Kepler’s argument naturally makes one wonder if something analogous can be done for the sphere. Recall the following theorem on the “dynamic” properties of a cone.
Though we usually only learn the formula for the volume of a “right circular” cone, the formula is much more general. A cone of any base and height has volume where is the area of the base. This gives a “dynamic” picture of cone volume similar to the one for Euclid’s triangle — movements of the “tip” of the cone in the plane parallel to the plane of the base do not affect the volume.
Now (I will not attempt a graphic for this!) decompose a sphere into infinitely many cones, all meeting at the center. To aid the imagination, suppose that the base of each cone is an infinitesimal hexagon, which is completely flat. Now peel the sphere and lay it flat, while keeping the center unmoved. The cones (whose volumes have been preserved) now unite to make one cumulative cone in a way similar to Kepler’s triangle. The base of this cone will have area equal to the surface area of the sphere, and the height of the cone will be , the radius of the sphere. This shows that the volume of a sphere should be one third its surface area times its radius, which is in fact the case, if you consider the traditional formulas:
Note that this uses a special property of the sphere: all of the original cones have the same height .
The above arguments are similar to the following magical method of finding the volume of a torus.
Finding the volume of a torus is a fairly challenging exercise for students in Calc II. The exercise is considerably simplified if you snip the torus along the green circle and then pull it straight. The volume of the resulting cylinder is the same as the torus. One could alternatively think of this as a “restacking” of the infinitely many discs of which the torus is composed.
It is an example of something I find especially intriguing: an infinitesimal diagram.
A version of this diagram is used in Chapter 7 to support the argument that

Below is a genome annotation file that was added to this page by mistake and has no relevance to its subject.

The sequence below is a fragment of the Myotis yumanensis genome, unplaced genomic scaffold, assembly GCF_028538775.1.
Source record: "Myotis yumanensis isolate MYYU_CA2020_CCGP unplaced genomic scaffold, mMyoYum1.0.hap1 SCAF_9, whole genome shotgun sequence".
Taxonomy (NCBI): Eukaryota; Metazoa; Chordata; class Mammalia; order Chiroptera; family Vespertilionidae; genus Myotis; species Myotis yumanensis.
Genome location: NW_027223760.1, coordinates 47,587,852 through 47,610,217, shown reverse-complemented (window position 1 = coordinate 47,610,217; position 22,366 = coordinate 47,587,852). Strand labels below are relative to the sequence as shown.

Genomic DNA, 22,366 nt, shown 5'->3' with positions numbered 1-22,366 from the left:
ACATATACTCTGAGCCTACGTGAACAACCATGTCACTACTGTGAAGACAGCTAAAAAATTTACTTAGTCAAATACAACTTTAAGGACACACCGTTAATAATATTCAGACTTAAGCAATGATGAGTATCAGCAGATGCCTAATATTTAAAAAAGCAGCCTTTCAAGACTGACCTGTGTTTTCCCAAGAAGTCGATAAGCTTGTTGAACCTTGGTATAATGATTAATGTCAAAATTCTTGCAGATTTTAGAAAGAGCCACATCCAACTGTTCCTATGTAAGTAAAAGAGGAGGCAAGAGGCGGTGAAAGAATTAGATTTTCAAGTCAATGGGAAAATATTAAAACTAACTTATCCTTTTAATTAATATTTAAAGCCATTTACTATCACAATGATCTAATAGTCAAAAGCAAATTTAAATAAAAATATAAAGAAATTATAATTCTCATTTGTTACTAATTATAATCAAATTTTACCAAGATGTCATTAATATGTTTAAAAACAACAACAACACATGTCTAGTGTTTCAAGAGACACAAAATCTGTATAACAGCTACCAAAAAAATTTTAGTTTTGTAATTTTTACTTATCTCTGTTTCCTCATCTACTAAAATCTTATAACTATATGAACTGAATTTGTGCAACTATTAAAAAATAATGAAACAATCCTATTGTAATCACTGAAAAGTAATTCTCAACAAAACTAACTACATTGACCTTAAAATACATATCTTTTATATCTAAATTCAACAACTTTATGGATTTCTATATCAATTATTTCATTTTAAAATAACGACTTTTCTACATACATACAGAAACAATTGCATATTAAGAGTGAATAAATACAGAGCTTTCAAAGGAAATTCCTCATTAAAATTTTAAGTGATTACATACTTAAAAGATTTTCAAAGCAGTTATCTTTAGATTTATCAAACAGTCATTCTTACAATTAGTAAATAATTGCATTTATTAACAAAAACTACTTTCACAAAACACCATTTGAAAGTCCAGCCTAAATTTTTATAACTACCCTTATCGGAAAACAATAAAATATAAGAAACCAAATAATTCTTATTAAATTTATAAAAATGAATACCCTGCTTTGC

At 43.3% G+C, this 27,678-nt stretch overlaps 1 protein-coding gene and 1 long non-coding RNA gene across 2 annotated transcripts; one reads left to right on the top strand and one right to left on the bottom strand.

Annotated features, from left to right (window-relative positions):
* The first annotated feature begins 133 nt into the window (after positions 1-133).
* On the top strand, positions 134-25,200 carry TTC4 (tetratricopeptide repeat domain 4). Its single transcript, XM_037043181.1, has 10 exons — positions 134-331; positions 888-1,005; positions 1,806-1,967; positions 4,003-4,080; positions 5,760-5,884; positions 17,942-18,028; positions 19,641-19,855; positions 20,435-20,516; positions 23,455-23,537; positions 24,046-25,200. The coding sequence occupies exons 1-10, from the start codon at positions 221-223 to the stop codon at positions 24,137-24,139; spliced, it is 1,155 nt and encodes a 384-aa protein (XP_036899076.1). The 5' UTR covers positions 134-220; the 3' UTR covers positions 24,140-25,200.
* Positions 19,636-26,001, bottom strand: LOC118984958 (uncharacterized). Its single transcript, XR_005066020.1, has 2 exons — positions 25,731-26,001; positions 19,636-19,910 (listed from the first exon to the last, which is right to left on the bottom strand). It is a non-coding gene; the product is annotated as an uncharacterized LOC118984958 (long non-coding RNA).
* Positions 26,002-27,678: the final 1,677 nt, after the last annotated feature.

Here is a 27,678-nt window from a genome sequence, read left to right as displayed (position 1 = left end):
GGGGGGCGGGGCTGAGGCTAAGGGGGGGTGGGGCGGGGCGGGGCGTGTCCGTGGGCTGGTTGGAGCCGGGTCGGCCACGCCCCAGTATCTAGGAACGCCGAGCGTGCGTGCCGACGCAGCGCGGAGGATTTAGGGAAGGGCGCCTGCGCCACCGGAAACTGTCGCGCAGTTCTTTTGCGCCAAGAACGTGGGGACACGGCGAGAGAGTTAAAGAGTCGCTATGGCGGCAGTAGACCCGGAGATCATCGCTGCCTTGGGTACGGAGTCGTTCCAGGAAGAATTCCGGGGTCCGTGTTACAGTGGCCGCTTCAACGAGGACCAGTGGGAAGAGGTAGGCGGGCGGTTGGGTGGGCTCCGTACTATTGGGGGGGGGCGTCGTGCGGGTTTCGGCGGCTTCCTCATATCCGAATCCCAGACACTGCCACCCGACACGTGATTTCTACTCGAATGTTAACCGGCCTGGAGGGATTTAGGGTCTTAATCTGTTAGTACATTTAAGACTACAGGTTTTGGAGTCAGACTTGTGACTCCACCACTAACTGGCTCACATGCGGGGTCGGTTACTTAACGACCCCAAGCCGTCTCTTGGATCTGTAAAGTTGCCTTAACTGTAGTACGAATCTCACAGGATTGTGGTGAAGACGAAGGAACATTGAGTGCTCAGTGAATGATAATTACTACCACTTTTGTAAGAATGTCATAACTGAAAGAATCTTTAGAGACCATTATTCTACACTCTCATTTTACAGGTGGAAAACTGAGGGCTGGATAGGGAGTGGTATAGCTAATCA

Here it is:
As students of calculus will know, is a small perturbation of the angle . By the definition of radian measure (the diagram shows a unit circle) the red line in the diagram is also equal to . By imagining that is infinitely small, we can treat the red segment of the circle as if it were straight. From basic trigonometry, it then follows that
or in other words
which is the familiar formula for the derivative of the sine function.
What do all of these arguments have in common? All of them are highly visual, and involve the infinitely small. None of them are deductive. There are no established axiomatic systems currently in existence that justify them.
And yet each of them is, in its own way, evidence for the truth. From a modern viewpoint it is easy to say that these crude ideas have been replaced by the more precise idea of the limit. But that is too dismissive of the heuristic power the arguments have to point the way towards plausible theorems.
I think something even stronger could be true, which is that the arguments are valid in the context of some logical superstructure which has not yet been discovered. Our enormous store of mathematical knowledge has the potential to give us a kind of epistemological chauvinism. To combat this, we should try to see ourselves as we see the mathematical figures of the past: in pursuit of something powerful, but not yet grasping its full nature. I find it particularly humbling to consider the Egyptian and Babylonian mathematicians who could not or did not conceive of fractions with non-unit numerators, which could have greatly simplified their calculations. There is no reason to be confident that we are not still similarly benighted.
There is a mysterious relationship between the curved and the straight, between things with magnitude and things without. We have found deductive work-arounds for dealing with some phenomena related to these dualities, but they are still out there, and we still do not understand them.